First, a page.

temporary suspension of the extradition bill, journalists asked her repeatedly if she owes the people of Hong Kong an apology. No apology was forthcoming.t Saturday’s press conference where chief executive Carrie Lam announced the
Just 24 hours later, after a record turnout at yet another mass rally on Sunday, an apology of sorts finally came…. in the form of a press statement by an unnamed government spokesperson.
The statement was issued at 9.26pm on the government website:
In response to the public procession today (June 16), a Government spokesman said the following:
Over the past two Sundays, a large number of people have expressed their views during public processions. The Government understands that these views have been made out of love and care for Hong Kong.
The Chief Executive clearly heard the views expressed in a peaceful and rational manner. She acknowledged that this embodied the spirit of Hong Kong as a civilised, free, open and pluralistic society that values mutual respect, harmony and diversity. The Government also respects and treasures these core values of Hong Kong.
Having regard to the strong and different views in society, the Government has suspended the legislative amendment exercise at the full Legislative Council with a view to restoring calmness in society as soon as possible and avoiding any injuries to any persons. The Government reiterated that there is no timetable for restarting the process.
The Chief Executive admitted that the deficiencies in the Government’s work had led to substantial controversies and disputes in society, causing disappointment and grief among the people. The Chief Executive apologised to the people of Hong Kong for this and pledged to adopt a most sincere and humble attitude to accept criticisms and make improvements in serving the public.
It was not lost on observers that this half-hearted apology appeared to be more the work of a disinterested public relations executive, and less of a sincere, heartfelt apology by the leader of a city of 7 million.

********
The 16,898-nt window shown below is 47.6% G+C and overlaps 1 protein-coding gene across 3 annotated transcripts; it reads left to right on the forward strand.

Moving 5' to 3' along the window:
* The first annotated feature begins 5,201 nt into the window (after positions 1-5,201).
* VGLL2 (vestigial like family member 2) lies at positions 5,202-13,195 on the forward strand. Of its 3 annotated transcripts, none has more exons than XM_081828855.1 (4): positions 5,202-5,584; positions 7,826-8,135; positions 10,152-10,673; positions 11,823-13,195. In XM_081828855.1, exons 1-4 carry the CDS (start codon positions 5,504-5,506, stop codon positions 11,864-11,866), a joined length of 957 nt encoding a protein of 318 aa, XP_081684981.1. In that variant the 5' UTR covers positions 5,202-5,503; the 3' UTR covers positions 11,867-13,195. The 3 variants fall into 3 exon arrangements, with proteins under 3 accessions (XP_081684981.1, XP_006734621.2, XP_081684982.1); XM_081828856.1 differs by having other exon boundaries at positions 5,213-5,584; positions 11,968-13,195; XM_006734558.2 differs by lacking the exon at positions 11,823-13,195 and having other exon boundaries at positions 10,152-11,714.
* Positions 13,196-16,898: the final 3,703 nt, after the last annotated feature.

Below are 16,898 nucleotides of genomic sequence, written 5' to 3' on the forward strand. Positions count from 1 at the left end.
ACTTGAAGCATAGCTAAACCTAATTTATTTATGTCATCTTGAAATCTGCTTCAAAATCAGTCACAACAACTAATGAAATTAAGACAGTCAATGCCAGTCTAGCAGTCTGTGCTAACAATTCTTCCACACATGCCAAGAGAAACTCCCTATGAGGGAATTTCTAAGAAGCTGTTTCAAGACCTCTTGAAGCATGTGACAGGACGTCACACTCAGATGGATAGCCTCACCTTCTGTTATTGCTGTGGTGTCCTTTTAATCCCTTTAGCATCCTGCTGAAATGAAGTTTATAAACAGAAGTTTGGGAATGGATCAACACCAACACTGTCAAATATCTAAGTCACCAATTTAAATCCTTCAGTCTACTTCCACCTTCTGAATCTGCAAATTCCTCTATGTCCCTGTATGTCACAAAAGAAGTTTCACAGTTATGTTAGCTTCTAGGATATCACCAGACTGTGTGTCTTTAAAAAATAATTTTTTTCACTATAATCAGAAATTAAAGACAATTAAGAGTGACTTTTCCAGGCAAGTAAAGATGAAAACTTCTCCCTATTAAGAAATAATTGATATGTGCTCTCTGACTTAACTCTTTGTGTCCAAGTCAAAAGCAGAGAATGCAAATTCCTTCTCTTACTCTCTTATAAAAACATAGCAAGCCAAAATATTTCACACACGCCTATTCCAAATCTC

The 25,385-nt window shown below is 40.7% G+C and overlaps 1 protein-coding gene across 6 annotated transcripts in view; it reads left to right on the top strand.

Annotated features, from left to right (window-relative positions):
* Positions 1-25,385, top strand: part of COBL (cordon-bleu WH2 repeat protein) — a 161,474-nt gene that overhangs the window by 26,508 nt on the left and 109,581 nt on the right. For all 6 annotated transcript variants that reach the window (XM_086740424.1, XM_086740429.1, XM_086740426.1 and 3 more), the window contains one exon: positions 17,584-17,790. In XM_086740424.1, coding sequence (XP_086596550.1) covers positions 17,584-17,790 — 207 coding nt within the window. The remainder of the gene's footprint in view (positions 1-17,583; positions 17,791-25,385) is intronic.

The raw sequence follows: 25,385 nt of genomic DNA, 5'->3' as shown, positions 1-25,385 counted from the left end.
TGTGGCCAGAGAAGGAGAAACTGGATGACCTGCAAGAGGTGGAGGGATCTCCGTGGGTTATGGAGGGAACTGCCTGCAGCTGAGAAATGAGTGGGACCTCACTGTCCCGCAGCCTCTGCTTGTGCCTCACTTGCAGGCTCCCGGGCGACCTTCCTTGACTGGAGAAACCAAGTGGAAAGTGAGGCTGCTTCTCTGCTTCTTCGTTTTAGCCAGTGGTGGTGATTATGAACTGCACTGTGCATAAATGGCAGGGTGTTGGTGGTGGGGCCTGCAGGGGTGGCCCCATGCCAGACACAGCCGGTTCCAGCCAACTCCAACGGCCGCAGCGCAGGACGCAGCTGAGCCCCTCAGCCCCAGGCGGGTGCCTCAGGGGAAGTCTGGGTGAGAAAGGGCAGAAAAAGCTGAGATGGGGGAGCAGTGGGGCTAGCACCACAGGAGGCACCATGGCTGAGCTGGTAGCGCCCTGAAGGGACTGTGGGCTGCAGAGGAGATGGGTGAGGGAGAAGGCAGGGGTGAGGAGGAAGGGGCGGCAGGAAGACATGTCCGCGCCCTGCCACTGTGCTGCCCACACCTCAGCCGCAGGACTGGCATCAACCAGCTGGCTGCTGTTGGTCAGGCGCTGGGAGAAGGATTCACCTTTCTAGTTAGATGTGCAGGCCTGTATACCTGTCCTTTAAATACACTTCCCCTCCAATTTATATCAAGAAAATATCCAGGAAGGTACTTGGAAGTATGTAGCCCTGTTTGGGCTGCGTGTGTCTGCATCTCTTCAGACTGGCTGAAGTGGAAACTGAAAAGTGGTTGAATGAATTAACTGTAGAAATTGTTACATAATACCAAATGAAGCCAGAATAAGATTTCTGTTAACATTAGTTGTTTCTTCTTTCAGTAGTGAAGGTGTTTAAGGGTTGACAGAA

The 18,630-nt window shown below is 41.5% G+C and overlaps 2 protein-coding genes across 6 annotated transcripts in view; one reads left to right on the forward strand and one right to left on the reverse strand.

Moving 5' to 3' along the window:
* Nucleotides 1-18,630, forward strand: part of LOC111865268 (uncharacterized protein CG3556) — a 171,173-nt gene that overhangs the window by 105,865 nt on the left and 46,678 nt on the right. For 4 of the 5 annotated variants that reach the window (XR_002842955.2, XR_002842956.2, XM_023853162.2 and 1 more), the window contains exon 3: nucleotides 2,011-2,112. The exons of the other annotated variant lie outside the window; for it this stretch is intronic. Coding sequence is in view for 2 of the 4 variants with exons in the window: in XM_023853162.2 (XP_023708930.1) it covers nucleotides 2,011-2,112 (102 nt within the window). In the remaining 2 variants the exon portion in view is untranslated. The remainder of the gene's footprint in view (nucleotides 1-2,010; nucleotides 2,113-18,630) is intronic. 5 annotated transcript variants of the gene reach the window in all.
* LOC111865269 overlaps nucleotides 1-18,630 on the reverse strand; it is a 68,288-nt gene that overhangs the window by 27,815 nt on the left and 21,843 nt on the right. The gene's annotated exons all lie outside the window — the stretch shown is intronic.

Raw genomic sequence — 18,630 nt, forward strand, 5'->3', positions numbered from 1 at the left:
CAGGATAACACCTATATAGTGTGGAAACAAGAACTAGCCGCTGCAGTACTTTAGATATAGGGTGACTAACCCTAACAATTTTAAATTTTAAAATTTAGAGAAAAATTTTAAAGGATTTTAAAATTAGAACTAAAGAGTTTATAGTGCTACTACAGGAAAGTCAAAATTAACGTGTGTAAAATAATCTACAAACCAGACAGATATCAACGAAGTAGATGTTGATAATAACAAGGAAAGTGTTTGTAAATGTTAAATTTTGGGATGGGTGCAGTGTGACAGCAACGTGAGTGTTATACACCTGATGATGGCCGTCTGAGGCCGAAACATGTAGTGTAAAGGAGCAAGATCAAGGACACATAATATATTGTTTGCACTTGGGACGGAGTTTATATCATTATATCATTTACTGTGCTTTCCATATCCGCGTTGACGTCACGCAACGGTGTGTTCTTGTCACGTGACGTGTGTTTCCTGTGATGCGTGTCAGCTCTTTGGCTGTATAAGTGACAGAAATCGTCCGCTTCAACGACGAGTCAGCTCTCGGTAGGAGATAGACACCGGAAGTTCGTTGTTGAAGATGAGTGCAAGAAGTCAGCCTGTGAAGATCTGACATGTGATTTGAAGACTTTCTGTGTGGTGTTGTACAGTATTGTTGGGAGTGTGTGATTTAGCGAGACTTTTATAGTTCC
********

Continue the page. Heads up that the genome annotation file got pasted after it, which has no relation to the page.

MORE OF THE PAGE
One need only compare Lam’s statement with the one made by former chief executive Donald Tsang in the wake of the 2003 protests to see the difference.
No first-person apology was posted to Lam’s official social media accounts.
Compare chief sec. Donald Tsang’s comments after 2003 protests (2 months later) with Carrie Lam today. HK govt speaks in different voice now pic.twitter.com/rNLjsQ79to
— Ben Bland (@benjaminbland) June 16, 2019
News of Carrie Lam’s apology was met with jeers at a night rally put together by protest organizers Civil Human Rights Front (CHRF).
Jimmy Sham, convenor of CHRF, reiterated the five demands of protestors:
- the complete withdrawal of the extradition bill
- a full accounting of the police brutality on Wednesday
- the release of all arrested in the mass protests over the last week
- the retraction of the characterisation of the clashes on Wednesday as a “riot”
- and the resignation of the chief executive
The failure to do so, Sham said, would lead to continued protests and demonstrations in upcoming weeks.
Sham’s sentiment was echoed by pro-democracy legislators such as James To of the Democratic Party. “Carrie Lam has no credibility,” he said. “How can she reconcile with the people now?”
Democratic Party lawmaker James To said he would not accept the gov'ts apology: “Carrie Lam has no credibility,” he said. “How can she reconcile with the people now?” He added Lam must resign or residents may have to march every week.
— Hong Kong Free Press (@HongKongFP) June 16, 2019
Meanwhile, Ray Chan of People Power decided to abandon all pretence of civility as he excoriated the chief executive. “Oh Bitch. Who apologize in the third person?” he fumed on Twitter. “Are you the Queen? Regina Carrie Primera?
“A strike and a vigil to honor the fallen continue,” he added. “Hongkongers have had enough of your crap.”
Oh Bitch. Who apologize in the third person? The Chief Executive heard… She acknowledged… Are you the Queen? Regina Carrie Primera? A strike and a vigil to honor the fallen continue. #Hongkongers have had enough of your crap. https://t.co/6hpPIxBg8r
— Ray Chan (@ray_slowbeat) June 16, 2019